The original pie was made with spinach or chard and embellished with hard-boiled eggs and cheeses such as prescinsêua, a fresh Ligurian cheese. Since that is almost impossible to find outside of that region, Argentines replaced it with ricotta, sometimes adding pecorino and parmesan too. Some Argentine home cooks prefer to use Swiss chard or acelga, while others used spinach. Acelga was much feared by me and my siblings because it was much more bitter than spinach! But the truth is that the combination of the steamed spinach or chard with the slightly sweet onion and creamy cheese makes for a very pleasing dish that even kids like. As it is often typical, each family had its own recipe, but the variations are ever so slight. Some people only spiced it with salt and pepper, while others incorporated nutmeg. For the crust, feel free to use purchased pie dough or phyllo dough. You can also use the recipe for empanada dough, or pate brisée also known as shortcrust pastry, usually used for tarts and quiches, or puff pastry. It wouldn’t be atypical to serve pascualina even cold: the pie keeps well in the fridge and it can be served warmed or after it has cooled. It’s also a popular menu item served in bakeries, delis, and cafes, rather than at restaurants.
As Easter is approaching and family meals are looming, if you celebrate the holiday, pascualina can be an impressive and unexpected vegetarian dish. It can make a breakfast or brunch extra special. For a grown-up version, you could serve it with a glass of wine! It could be served as an appetizer in individual servings if you wanted to, and it truly is a stupendous dish. The key to making a delicious spinach pie is to use good ingredients: fresh, good quality chard or spinach, a high-quality olive oil, and whole milk cheese. You’ll really taste the ingredients! Recently, I served pascualinato my husband and he loved it! We both felt like we were eating a delicious, savory dish, and that eating our vegetables was not a chore at all. Simple as this dish may be, the taste is amazing and you will not be disappointed. And needless to say, you don’t have to be Catholic (I certainly am not) to eat this cherished spring recipe! I hope you will give it a try!
Pascualina Pie (Argentine Spinach Pie)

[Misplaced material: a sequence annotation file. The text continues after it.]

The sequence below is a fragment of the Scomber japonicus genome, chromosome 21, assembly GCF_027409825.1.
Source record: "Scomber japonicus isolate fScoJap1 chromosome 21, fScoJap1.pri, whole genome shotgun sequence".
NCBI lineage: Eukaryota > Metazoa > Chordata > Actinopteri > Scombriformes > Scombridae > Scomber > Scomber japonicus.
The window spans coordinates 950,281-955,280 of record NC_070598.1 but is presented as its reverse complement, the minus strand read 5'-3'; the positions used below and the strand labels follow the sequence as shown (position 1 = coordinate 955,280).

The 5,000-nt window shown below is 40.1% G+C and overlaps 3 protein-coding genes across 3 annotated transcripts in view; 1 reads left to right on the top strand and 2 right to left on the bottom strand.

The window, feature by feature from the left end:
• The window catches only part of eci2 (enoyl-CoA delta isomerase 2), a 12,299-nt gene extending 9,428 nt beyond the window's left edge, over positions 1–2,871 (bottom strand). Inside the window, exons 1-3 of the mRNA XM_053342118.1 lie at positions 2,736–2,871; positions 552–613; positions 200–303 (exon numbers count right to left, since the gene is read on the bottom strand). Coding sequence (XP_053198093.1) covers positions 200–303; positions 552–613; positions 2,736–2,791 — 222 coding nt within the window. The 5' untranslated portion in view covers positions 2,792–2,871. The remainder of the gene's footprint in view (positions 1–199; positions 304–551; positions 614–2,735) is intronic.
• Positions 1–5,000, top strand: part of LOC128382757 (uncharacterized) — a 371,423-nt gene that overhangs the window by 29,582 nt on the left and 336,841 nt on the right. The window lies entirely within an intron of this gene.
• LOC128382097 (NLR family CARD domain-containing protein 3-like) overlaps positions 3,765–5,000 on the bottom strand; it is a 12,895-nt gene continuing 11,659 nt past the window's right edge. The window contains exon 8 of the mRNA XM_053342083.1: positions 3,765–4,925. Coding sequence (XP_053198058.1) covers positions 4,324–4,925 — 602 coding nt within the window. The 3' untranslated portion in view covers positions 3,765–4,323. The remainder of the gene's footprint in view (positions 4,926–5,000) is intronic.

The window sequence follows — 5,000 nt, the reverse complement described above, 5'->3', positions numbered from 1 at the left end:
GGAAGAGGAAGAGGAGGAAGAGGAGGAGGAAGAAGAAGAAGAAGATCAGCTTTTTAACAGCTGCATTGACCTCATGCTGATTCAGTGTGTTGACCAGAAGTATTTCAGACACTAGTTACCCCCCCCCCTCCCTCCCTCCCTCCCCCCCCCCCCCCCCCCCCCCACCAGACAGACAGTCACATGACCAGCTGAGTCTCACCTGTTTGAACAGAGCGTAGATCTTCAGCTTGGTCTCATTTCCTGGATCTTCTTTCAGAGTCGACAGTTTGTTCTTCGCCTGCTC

Prep time: 20 minutes
Bake time: 45-50 minutes
Servings: 8-10 slices
- 2 discs pie crusts or 2 sheets of puff pastry
- 1 2/3 cup chopped onion
- About 10 cups raw spinach
- 1 whole raw egg
- 10 ½ oz whole ricotta
- 4 ½ oz shredded parmesan
- 1 ½ tsp salt
- ¼ tsp black pepper
- ¼ tsp nutmeg
- 1 tbsp olive oil + 2 tbsp butter
- 1 clove garlic, minced
- 6 additional eggs (optional) or 6-7 fresh mozzarella balls
- Preheat the oven to 350°F.
- Lightly grease the interior of a pie dish and roll out one of the pie discs, pressing it into the pie dish to form the bottom. Set aside.
- In a steamer over boiling water, steam the spinach and when it has achieved a bright green color and soft texture, remove from the heat and squeeze out any excess liquid. Place on a cutting board and finely chop so that no large stems remain.
- Finely dice the onion and mince the garlic.
- In a medium skillet, over medium heat, place the olive oil and butter and warm up until shimmery.
- Add the onion to the skillet, cooking for a few minutes, until the onion is translucent.
- Add the minced garlic and cook for 1 or 2 minutes, until the garlic turns golden.
- Add the chopped spinach and season with the salt, pepper, and nutmeg. Stir well to blend. Remove the pan from the heat and set aside to cool.
- While the spinach cools, in a medium bowl, combine the ricotta, parmesan, and raw egg, whisking well.
- Add the cheese and egg mixture to the cooled spinach mixture and mix well with a wooden spoon.
- Use the filling to fill the pie dish and spread evenly using the back of a spoon.
- If you want your pascualina to have hard-boiled eggs nestled into the filling, complete this step: create 6 indentations in the spinach filling and crack 1 egg at a time to use all 6 of the optional eggs, placing each egg into an indentation. I omitted this step because I do not like hard-boiled eggs, and my family did not place eggs in our pascualina. I placed balls of fresh mozzarella instead, as shown in the picture.
- Brush the edge of the bottom pie crust with water and place the second disc of pie crust, carefully, over the pie. Press the edges together, forming a crimp. If you want to use a decorative style, that would be great. You can also try an empanada repulge!
- Lastly, brush the top of the pie with egg wash or milk and bake the pie in the preheated oven for about 45 to 50 minutes, or until golden brown.
- Remove the pie to cool before slicing. It can be served warm or cold, and can be refrigerated up to 3 days.